News / USA

Lakota Get Classical in Unique Musical Mash-Up

Native American drum group combines its sound with a classical symphony orchestra

The Porcupine Singers perform as part of The Lakota Music Project. Ronnie Theisz (left),  professor emeritus of American Indian Studies at Black Hills State University, has been with the group since 1972.
The Porcupine Singers perform as part of The Lakota Music Project. Ronnie Theisz (left), professor emeritus of American Indian Studies at Black Hills State University, has been with the group since 1972.

Multimedia

Audio
Jim Kent

It's not unusual to find musicians from different genres - or from different cultures - collaborating. Opera star Luciano Pavarotti belted out the blues with Eric Clapton and South Africa's Ladysmith Black Mambazo recorded an album with folk legend Paul Simon.

Another more recent musical mash-up has a traditional Native American drum group performing with a classical symphony orchestra.  

Musical mash-up

The Porcupine Singers, a traditional Lakota drum group, performs throughout South Dakota. So does the South Dakota Symphony Orchestra. But they never performed together - until last year.

"Any conductor coming into a new music directorship with an orchestra is gonna spend time taking stock of the community and how the orchestra serves the community," says Delta David Gier, who took the helm of the South Dakota Symphony Orchestra in 2004. His goal was to bring classical music to what he saw as traditionally underserved areas of the state. His immediate thought was the African-American community.

Delta David Gier leads the South Dakota Symphony Orchestra and the Porcupine Singers in a performance by the The Lakota Music Project.
Delta David Gier leads the South Dakota Symphony Orchestra and the Porcupine Singers in a performance by the The Lakota Music Project.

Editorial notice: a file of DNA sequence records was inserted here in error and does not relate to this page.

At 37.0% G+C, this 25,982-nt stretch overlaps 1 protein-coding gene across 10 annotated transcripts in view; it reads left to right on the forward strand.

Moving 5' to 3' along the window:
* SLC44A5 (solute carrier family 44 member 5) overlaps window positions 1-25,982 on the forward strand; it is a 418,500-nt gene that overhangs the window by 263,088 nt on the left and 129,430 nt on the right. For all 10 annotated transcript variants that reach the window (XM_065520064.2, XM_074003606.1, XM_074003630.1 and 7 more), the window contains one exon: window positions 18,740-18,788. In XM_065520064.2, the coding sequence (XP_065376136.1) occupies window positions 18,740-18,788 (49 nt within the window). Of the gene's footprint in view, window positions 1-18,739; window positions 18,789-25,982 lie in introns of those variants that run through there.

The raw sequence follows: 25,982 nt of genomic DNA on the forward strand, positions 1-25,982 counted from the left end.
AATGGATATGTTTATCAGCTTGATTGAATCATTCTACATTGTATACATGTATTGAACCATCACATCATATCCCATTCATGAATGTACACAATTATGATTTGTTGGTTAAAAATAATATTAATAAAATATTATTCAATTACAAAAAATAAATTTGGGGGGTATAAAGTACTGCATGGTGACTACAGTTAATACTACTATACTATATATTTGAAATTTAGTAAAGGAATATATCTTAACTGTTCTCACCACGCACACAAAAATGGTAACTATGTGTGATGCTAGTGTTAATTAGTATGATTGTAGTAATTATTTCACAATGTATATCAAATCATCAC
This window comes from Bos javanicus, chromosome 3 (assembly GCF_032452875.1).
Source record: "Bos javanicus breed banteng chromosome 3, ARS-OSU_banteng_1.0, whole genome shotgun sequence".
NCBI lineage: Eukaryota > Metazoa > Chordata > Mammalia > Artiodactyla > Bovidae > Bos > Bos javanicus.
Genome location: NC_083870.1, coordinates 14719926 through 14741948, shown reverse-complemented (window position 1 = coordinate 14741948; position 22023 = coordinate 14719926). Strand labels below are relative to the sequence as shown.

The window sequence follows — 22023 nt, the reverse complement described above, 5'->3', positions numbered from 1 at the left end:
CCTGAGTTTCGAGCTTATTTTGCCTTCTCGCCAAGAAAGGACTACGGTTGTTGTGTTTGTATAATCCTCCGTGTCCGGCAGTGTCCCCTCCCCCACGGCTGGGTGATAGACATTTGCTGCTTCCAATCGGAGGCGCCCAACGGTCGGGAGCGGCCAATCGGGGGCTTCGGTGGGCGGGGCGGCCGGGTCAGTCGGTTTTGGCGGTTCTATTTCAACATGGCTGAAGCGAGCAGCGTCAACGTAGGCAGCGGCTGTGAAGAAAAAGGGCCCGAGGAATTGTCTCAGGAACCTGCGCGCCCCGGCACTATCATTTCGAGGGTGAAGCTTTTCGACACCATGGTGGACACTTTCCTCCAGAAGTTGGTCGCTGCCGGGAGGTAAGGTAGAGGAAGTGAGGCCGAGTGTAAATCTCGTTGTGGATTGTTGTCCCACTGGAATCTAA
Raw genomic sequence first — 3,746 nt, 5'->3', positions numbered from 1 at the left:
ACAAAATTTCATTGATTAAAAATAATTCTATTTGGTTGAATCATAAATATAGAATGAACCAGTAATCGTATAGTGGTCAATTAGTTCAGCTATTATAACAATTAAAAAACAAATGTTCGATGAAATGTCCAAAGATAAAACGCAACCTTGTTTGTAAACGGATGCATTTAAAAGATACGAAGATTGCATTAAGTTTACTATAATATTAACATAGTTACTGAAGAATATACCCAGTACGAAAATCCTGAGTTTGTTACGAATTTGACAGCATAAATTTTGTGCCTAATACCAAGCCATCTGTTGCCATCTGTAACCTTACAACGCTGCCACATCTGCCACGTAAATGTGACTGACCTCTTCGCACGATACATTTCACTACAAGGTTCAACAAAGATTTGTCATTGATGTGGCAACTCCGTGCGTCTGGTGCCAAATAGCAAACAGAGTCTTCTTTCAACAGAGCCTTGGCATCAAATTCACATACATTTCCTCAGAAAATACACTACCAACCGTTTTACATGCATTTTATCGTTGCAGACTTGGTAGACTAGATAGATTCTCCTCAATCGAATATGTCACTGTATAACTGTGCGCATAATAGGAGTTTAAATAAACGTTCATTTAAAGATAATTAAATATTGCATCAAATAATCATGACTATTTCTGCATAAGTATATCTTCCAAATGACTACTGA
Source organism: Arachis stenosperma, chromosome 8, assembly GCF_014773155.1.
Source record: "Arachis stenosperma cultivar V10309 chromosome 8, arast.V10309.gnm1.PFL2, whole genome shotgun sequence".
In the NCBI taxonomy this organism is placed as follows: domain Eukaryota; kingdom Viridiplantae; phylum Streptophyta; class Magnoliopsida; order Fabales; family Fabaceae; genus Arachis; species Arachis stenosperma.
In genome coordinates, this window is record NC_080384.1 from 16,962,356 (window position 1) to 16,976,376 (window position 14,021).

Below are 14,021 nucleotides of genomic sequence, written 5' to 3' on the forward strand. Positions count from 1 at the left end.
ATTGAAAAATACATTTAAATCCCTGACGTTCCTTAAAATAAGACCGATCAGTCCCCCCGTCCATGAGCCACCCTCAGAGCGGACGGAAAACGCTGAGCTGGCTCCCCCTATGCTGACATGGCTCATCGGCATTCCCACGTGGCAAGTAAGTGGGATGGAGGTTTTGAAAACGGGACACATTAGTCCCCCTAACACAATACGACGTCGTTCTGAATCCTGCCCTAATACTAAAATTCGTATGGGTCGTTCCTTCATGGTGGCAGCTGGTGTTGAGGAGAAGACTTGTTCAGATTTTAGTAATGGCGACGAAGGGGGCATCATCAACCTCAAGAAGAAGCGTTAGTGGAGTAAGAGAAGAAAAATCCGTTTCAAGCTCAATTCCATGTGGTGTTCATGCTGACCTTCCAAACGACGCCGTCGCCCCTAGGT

"I met this woman who was in charge of the Martin Luther King Day celebrations in Sioux Falls and we struck up a conversation. I said, 'You know, a lot of orchestras are involved with Martin Luther King Day. They have concerts and invite African-American choirs and artists and so on.' She listened and when I finished talking she said, 'That's really nice if you want to pursue that. But I've got to tell you, I'm a black woman and I don't have a problem in South Dakota. If you want to talk about racial prejudice here, you've got to talk about Native Americans.'"

Reaching out

Gier followed her advice and set up a meeting with some of the state's Native American leaders, including Barry Lebeau, a Lakota who works with Native American artists across the state.

Lebeau told him that ensembles from the South Dakota Symphony Orchestra had visited various reservations over the years for educational purposes.

"But he wanted to do something more that involved the greater symphony and American Indian music," says Lebeau. "I was intrigued."

Tim Black Bear and the Porcupine Singers perform with the South Dakota Symphony Orchestra.
Tim Black Bear and the Porcupine Singers perform with the South Dakota Symphony Orchestra.

LeBeau put Gier in touch with Ronnie Theisz, professor emeritus of American Indian Studies at Black Hills State University. Although he's not a Native American, Theisz has sung with the Porcupine Singers since 1972. He's now their oldest and most experienced member.

Playing with tradition